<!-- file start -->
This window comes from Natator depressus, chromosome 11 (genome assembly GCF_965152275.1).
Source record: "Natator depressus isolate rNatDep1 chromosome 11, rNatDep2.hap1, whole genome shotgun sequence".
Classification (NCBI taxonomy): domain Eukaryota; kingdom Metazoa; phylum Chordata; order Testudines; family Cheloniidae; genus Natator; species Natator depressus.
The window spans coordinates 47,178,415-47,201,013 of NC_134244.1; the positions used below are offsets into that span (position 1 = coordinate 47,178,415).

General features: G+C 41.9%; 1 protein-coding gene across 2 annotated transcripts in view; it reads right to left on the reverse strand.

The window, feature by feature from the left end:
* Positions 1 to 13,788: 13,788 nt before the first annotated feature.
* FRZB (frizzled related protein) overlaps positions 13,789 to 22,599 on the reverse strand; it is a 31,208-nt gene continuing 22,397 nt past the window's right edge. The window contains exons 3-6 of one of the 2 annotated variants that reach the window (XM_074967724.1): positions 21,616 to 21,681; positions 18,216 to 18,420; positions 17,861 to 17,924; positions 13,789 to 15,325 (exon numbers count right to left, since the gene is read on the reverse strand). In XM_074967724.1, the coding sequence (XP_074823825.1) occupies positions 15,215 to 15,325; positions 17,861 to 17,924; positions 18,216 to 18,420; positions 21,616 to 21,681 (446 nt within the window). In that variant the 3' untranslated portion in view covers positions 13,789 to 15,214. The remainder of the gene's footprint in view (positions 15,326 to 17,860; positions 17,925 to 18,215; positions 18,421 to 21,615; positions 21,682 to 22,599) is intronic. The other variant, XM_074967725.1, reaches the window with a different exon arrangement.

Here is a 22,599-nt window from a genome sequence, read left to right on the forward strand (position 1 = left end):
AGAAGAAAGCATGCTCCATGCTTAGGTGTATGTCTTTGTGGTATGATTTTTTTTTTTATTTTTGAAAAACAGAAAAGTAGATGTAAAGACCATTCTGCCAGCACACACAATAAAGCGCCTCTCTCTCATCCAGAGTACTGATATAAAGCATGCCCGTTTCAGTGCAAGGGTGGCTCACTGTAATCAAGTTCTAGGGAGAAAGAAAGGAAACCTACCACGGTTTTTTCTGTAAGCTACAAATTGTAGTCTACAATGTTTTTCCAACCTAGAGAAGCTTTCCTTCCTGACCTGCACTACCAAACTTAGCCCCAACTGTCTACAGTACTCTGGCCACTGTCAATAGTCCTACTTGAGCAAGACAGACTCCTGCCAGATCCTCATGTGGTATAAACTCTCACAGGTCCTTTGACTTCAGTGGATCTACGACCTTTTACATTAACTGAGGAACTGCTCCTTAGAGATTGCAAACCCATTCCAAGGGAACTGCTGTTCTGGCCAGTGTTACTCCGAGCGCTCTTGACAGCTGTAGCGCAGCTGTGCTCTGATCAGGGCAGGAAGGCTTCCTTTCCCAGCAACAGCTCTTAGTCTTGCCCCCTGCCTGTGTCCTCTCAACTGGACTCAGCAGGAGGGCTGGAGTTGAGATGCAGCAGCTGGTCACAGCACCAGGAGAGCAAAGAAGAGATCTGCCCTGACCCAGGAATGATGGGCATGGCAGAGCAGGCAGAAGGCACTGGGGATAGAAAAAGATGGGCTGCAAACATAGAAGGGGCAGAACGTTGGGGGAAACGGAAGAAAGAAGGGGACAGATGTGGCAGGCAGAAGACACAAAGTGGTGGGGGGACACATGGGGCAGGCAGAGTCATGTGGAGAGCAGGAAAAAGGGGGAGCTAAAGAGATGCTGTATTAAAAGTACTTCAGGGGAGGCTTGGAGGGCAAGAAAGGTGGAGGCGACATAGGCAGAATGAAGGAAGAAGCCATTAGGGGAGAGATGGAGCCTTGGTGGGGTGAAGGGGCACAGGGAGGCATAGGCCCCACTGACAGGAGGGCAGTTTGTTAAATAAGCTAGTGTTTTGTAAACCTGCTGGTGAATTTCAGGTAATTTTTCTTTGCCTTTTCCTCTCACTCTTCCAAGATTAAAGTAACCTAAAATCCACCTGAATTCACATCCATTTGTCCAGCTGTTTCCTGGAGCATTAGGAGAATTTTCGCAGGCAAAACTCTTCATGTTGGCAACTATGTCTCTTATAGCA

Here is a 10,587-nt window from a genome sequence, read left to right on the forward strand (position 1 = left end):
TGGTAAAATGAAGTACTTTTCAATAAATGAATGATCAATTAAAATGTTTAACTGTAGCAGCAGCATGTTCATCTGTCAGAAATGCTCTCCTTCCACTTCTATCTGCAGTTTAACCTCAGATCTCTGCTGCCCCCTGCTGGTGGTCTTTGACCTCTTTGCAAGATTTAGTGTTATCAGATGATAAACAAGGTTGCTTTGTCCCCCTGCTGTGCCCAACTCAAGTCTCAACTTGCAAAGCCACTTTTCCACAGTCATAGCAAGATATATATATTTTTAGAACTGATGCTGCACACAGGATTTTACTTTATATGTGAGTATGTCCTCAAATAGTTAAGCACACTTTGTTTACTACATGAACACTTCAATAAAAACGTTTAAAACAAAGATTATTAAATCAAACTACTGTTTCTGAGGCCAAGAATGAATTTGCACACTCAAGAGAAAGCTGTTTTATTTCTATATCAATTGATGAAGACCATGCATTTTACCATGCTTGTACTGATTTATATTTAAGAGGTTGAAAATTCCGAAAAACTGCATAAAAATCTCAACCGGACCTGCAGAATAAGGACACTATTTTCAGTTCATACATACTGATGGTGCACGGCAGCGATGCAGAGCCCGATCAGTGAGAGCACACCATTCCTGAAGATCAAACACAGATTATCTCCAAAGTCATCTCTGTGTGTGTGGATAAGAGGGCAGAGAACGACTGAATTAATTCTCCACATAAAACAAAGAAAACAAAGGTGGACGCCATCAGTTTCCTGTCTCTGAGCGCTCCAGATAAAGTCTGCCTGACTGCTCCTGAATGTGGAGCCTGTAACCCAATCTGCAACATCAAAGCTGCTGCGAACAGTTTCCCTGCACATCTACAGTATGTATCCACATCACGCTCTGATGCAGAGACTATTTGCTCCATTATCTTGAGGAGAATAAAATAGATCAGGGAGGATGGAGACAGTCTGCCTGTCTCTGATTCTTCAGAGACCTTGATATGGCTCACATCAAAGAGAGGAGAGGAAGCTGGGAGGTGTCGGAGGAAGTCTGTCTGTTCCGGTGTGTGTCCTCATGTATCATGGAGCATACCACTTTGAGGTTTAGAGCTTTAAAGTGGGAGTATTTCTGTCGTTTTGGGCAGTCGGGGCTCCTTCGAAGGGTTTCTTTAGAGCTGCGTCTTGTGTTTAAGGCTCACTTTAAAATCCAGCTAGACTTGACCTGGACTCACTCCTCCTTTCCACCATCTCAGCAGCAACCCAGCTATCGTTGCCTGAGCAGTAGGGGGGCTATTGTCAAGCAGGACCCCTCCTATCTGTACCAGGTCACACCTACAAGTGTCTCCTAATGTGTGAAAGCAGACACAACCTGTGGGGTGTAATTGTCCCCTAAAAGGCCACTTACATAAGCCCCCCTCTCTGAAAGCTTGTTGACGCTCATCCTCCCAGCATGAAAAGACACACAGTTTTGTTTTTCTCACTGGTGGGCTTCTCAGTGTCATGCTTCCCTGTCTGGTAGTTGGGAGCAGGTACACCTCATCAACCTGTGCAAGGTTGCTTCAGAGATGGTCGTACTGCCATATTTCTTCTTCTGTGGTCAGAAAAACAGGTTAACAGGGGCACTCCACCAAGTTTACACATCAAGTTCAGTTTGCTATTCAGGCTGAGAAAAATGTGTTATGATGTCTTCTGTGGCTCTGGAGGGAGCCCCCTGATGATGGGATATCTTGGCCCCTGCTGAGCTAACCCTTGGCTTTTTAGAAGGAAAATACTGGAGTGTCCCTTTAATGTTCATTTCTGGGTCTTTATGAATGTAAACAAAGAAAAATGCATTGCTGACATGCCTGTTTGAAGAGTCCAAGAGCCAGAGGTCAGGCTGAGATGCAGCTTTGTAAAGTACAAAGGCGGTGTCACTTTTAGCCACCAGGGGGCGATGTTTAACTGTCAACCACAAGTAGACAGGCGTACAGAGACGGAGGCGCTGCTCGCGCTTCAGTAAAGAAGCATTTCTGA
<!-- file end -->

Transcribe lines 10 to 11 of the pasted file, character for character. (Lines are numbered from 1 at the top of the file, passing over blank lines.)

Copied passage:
AGAAGAAAGCATGCTCCATGCTTAGGTGTATGTCTTTGTGGTATGATTTTTTTTTTTATTTTTGAAAAACAGAAAAGTAGATGTAAAGACCATTCTGCCAGCACACACAATAAAGCGCCTCTCTCTCATCCAGAGTACTGATATAAAGCATGCCCGTTTCAGTGCAAGGGTGGCTCACTGTAATCAAGTTCTAGGGAGAAAGAAAGGAAACCTACCACGGTTTTTTCTGTAAGCTACAAATTGTAGTCTACAATGTTTTTCCAACCTAGAGAAGCTTTCCTTCCTGACCTGCACTACCAAACTTAGCCCCAACTGTCTACAGTACTCTGGCCACTGTCAATAGTCCTACTTGAGCAAGACAGACTCCTGCCAGATCCTCATGTGGTATAAACTCTCACAGGTCCTTTGACTTCAGTGGATCTACGACCTTTTACATTAACTGAGGAACTGCTCCTTAGAGATTGCAAACCCATTCCAAGGGAACTGCTGTTCTGGCCAGTGTTACTCCGAGCGCTCTTGACAGCTGTAGCGCAGCTGTGCTCTGATCAGGGCAGGAAGGCTTCCTTTCCCAGCAACAGCTCTTAGTCTTGCCCCCTGCCTGTGTCCTCTCAACTGGACTCAGCAGGAGGGCTGGAGTTGAGATGCAGCAGCTGGTCACAGCACCAGGAGAGCAAAGAAGAGATCTGCCCTGACCCAGGAATGATGGGCATGGCAGAGCAGGCAGAAGGCACTGGGGATAGAAAAAGATGGGCTGCAAACATAGAAGGGGCAGAACGTTGGGGGAAACGGAAGAAAGAAGGGGACAGATGTGGCAGGCAGAAGACACAAAGTGGTGGGGGGACACATGGGGCAGGCAGAGTCATGTGGAGAGCAGGAAAAAGGGGGAGCTAAAGAGATGCTGTATTAAAAGTACTTCAGGGGAGGCTTGGAGGGCAAGAAAGGTGGAGGCGACATAGGCAGAATGAAGGAAGAAGCCATTAGGGGAGAGATGGAGCCTTGGTGGGGTGAAGGGGCACAGGGAGGCATAGGCCCCACTGACAGGAGGGCAGTTTGTTAAATAAGCTAGTGTTTTGTAAACCTGCTGGTGAATTTCAGGTAATTTTTCTTTGCCTTTTCCTCTCACTCTTCCAAGATTAAAGTAACCTAAAATCCACCTGAATTCACATCCATTTGTCCAGCTGTTTCCTGGAGCATTAGGAGAATTTTCGCAGGCAAAACTCTTCATGTTGGCAACTATGTCTCTTATAGCA

Here is a 10,587-nt window from a genome sequence, read left to right on the forward strand (position 1 = left end):